Legislative Trolling Level: Stone


I have had some mixed emotions over Stone’s announcement of coming to the east coast. I love that they are expanding, but I quickly grew tired of every ZIP code east of the Mississippi cluttering up social media with pleas for the craft beer giant to settle in their town. Like anything that gets hyped to that level, I am usually ready for it to go away as soon as it appears.

I don’t think Stone could have reached the level they are at without being smart. They are going to build where the highways meet to minimize transportation expenses. They are going to build where there is sufficient population to staff the brewery jobs with quality people that are willing to work. They are going to build where the disposable incomes of the people that live there can support regular crowds at their classy beer garden and restaurant. I don’t think they are going to merely rely on a Facebook page with 500 likes to make their decision:  “Well, this town doesn’t fit our model and they don’t have any land….but there is this guy with a lot of passion that roped 500 people into clicking a thumb icon. Let’s go there!”

This week though, I had an epiphany. I had been spending significant effort being annoyed with the attention-grabbing mayhem. Then, in a moment of clarity–the kind of clarity that can only be achieved when one spends 30 minutes in a hot shower drinking a cold craft beer–it hit me. Perhaps that is exactly what they wanted.

Stay with me on this. You don’t have to do too much Googling to find that the legislative gears are cranking wildly to pass laws that make Stone’s picking their region an attractive option. As we rebound off of the economic bust of the last 7 years, getting some fresh investment in a growing industry looks pretty attractive to most states. I think Stone is talking about a $30 million investment here. That gets the elected officials all kinds of excited and willing to move on changes to the laws (even in an election year).

All of this deregulation might be trying to influence Stone’s decision, but it is having the side effect of making a more beneficial environment for ALL craft breweries in their jurisdictions. The ramifications of these new laws will be felt long after the fact. I will leave the discussion about what impact these laws will have (I know the law in South Carolina is getting some heat from both sides of the argument) for a different day, but make no mistake, the changes could be significant. There is a broad range of states and municipalities that are anxious to get a piece of the growth in the market, and none seem to be to worried about some archaic laws getting in the way of that.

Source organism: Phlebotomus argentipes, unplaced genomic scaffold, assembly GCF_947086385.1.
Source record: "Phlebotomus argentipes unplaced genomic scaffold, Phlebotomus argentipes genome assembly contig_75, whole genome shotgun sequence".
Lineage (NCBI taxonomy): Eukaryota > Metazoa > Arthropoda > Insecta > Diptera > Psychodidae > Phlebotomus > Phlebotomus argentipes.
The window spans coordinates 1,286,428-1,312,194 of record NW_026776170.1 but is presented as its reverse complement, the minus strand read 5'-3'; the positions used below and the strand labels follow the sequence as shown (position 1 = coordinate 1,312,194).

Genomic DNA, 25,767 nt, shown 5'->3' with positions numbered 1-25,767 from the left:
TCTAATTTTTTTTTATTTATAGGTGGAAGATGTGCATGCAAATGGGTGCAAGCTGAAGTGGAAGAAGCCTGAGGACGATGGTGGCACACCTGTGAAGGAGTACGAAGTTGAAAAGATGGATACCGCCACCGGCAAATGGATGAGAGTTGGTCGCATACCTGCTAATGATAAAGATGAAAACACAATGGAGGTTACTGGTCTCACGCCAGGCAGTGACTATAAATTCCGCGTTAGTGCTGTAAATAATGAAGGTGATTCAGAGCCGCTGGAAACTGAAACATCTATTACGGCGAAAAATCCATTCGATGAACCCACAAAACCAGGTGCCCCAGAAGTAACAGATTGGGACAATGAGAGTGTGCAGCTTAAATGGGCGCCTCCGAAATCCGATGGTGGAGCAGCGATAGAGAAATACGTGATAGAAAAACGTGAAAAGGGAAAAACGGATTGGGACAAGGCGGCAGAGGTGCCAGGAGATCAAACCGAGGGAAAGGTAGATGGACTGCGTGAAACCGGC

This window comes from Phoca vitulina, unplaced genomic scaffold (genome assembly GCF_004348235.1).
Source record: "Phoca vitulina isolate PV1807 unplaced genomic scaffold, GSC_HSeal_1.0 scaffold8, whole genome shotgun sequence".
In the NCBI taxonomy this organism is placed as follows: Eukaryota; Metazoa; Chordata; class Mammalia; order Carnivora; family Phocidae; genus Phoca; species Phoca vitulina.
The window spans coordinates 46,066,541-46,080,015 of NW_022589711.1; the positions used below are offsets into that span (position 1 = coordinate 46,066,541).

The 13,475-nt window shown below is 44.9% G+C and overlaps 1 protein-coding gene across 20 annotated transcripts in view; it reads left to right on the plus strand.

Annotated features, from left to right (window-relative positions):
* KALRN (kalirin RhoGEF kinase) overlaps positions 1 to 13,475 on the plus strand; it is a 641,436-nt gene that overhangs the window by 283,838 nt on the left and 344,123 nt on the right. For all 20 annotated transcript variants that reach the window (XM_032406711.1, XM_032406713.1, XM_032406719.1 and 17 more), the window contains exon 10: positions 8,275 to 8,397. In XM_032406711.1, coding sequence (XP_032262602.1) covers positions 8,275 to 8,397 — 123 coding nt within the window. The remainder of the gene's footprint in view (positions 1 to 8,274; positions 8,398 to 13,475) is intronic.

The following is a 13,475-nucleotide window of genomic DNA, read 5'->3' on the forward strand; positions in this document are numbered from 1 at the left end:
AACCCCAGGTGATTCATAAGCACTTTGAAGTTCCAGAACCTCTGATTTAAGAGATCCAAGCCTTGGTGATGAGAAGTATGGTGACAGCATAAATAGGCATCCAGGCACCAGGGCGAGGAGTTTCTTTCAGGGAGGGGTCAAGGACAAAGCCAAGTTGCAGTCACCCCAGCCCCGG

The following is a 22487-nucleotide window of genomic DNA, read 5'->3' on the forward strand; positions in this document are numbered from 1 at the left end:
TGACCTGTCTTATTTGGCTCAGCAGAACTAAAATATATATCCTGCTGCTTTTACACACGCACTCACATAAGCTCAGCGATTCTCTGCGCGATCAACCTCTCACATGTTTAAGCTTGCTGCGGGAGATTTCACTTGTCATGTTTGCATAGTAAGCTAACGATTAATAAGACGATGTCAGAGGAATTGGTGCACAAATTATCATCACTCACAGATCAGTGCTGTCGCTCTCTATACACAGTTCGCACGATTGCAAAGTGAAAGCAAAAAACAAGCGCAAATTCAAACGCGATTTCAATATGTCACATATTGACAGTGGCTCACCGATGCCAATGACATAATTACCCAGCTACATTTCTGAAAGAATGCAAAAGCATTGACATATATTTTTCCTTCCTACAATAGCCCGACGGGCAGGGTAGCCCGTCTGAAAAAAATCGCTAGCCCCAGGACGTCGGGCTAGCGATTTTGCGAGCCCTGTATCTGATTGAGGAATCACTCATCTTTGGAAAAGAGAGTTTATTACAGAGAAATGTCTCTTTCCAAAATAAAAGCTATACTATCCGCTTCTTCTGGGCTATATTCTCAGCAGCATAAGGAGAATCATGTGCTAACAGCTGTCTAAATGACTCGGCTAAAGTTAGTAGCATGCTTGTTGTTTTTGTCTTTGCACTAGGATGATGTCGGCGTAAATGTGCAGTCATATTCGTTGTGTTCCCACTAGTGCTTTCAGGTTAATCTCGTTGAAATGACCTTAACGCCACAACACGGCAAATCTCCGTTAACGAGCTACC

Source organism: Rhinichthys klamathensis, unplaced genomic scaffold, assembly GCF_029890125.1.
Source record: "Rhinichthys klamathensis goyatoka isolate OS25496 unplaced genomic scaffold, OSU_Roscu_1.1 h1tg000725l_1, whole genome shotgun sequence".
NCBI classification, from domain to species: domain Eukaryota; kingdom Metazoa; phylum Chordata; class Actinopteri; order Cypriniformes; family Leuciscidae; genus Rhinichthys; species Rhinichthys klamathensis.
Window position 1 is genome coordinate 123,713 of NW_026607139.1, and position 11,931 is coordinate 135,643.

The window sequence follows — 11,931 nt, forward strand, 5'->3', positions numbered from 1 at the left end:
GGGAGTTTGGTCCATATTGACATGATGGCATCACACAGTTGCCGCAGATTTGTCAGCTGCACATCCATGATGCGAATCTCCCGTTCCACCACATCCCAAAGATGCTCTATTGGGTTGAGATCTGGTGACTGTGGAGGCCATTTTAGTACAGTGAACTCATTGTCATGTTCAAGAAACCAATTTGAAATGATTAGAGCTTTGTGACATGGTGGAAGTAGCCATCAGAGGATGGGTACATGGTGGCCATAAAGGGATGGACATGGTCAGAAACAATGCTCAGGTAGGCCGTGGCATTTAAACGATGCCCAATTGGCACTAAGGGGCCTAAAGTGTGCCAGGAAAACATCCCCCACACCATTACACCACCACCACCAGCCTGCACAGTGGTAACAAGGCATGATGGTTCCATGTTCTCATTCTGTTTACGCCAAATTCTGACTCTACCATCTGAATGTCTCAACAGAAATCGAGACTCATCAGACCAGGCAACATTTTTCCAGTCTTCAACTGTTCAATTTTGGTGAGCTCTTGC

If my presumption is correct, I applaud Greg Koch and his folks for playing their hand brilliantly. Since you can’t get congress to act without dangling a wad of cash in front of them, we can leave this one hanging out there for a good bit longer to see what else we be accomplished.



South Carolina and Stone, beer legislation brewing in the State Senate

Stone is considering locating in SC.

Well maybe.   We are “on the list” of possible locations for a brewery east of the Mississippi River.  Several of our major population centers (Lexington, Myrtle Beach, Greenville) have made a proposal to Stone to come to their area.  We offer cheap land, people able to work at a fair wage, good highway networks for the beer to be distributed upon and friendly business law and regulation.  Mostly…

The “mostly” is currently being worked on by our state legislature. One of our state’s “beer lawyers”  Brook Bristow  from www.beerofsc.com and others from the South Carolina Brewers Association (Shout out to Jamie at Coast Brewing, I know she’s been working hard at this for years) put together a bill that would allow stone to be both a brewpub and a brewery. Brewpub in that they will serve food, and brewery in that they will distribute.  Currently in SC, a brewpub can make up to 2000 barrels a year for on premise consumption.  They are allowed to sell growlers to of their beer to go, but, they are not allowed to distribute.  You will not see any of our current excellent brew pubs  such as Hunter Gatherer and Old Mill Brewpub here in Columbia at any other bar or restaurant in the city.  On the other end of the beer spectrum, our local breweries such as Conquest and Riverrat can’t serve food. If you want to eat while your’re enjoying a pint there, you had better hope a food truck is there for the day. 

(Here is Brook’s article on “The Stone Bill” )

The new law would allow brewpubs to make up to 500,000 barrels a year and distribute.  This means current breweries could start serving food and convert their license to a brewpub license.  They would no longer be held to the 3 beer max per person per day on primes, and, to my knowledge, no longer be limited by the 288 oz (24/12oz bottles or 4- 64oz growlers) per day limit for off premise.  They would no longer be required to give a tour with each sale.